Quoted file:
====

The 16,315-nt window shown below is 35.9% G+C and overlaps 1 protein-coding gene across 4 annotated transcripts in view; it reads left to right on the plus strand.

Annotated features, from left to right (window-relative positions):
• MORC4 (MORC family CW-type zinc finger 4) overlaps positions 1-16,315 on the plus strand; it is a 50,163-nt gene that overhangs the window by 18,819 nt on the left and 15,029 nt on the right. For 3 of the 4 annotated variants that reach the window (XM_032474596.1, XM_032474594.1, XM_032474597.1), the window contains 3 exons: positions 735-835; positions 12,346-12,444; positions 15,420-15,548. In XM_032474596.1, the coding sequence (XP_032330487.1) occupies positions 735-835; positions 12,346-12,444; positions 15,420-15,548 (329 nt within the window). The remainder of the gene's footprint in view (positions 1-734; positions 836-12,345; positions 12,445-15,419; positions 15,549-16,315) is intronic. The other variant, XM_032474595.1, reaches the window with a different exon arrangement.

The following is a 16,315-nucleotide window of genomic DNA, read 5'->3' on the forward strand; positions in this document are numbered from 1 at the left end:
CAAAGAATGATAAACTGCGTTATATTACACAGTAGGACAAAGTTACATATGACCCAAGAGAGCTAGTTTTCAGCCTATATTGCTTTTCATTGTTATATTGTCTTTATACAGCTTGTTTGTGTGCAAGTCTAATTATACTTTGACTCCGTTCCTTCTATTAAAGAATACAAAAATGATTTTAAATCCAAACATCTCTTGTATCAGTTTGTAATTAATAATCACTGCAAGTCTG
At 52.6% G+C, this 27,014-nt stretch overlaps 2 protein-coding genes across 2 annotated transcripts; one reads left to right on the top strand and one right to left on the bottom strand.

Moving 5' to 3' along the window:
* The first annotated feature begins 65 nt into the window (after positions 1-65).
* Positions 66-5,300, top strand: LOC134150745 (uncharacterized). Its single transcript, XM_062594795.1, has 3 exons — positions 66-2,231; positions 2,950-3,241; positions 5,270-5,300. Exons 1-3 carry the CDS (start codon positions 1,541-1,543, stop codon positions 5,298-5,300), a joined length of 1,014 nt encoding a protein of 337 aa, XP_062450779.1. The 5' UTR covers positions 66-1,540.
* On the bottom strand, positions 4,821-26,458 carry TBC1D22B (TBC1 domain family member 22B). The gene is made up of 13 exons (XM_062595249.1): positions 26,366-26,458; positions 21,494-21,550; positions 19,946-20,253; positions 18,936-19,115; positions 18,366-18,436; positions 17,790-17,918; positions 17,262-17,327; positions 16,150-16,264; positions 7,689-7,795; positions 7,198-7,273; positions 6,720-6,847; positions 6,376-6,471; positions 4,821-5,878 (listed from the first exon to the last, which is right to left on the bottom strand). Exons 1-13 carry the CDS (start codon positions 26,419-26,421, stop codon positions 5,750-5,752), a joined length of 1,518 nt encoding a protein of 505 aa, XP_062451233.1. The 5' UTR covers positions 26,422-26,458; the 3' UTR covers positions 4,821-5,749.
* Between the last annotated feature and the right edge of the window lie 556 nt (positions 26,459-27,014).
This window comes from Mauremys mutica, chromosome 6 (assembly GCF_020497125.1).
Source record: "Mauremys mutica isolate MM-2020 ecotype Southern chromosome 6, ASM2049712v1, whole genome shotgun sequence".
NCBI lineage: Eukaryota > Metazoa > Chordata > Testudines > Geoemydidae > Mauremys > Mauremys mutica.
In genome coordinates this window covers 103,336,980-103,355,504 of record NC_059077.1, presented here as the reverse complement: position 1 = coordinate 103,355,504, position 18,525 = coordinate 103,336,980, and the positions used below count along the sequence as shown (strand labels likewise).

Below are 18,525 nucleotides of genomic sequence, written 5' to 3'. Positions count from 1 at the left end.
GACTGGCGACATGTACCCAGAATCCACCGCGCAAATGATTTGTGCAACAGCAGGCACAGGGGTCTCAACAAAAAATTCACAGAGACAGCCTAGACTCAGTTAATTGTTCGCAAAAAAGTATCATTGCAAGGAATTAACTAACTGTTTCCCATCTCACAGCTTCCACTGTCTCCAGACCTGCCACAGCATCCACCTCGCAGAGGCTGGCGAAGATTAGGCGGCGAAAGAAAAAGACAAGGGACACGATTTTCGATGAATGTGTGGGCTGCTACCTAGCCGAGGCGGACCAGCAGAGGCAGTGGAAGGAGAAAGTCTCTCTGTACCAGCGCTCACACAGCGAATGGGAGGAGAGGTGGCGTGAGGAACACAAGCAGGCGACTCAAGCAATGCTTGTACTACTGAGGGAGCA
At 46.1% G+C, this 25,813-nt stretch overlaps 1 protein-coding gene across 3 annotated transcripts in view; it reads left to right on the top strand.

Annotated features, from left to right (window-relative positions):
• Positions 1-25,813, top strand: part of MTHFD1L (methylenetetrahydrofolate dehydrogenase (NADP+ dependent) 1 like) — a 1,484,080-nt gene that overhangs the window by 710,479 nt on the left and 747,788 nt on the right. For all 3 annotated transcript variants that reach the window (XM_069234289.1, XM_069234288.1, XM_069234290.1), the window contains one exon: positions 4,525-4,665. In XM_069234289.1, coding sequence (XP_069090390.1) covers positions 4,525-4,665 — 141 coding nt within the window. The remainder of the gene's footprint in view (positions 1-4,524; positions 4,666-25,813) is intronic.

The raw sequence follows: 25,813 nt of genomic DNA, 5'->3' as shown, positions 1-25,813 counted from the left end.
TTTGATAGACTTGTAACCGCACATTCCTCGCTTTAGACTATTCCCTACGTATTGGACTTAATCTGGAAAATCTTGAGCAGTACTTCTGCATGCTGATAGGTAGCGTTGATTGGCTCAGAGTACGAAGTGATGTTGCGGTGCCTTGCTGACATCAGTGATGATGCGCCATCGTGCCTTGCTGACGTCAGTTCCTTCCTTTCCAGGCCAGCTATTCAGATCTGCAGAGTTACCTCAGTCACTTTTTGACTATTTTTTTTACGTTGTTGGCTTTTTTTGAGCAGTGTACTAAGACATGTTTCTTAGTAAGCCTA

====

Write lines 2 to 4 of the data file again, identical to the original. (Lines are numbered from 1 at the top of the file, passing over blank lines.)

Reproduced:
Annotated features, from left to right (window-relative positions):
• MORC4 (MORC family CW-type zinc finger 4) overlaps positions 1-16,315 on the plus strand; it is a 50,163-nt gene that overhangs the window by 18,819 nt on the left and 15,029 nt on the right. For 3 of the 4 annotated variants that reach the window (XM_032474596.1, XM_032474594.1, XM_032474597.1), the window contains 3 exons: positions 735-835; positions 12,346-12,444; positions 15,420-15,548. In XM_032474596.1, the coding sequence (XP_032330487.1) occupies positions 735-835; positions 12,346-12,444; positions 15,420-15,548 (329 nt within the window). The remainder of the gene's footprint in view (positions 1-734; positions 836-12,345; positions 12,445-15,419; positions 15,549-16,315) is intronic. The other variant, XM_032474595.1, reaches the window with a different exon arrangement.

The following is a 16,315-nucleotide window of genomic DNA, read 5'->3' on the forward strand; positions in this document are numbered from 1 at the left end: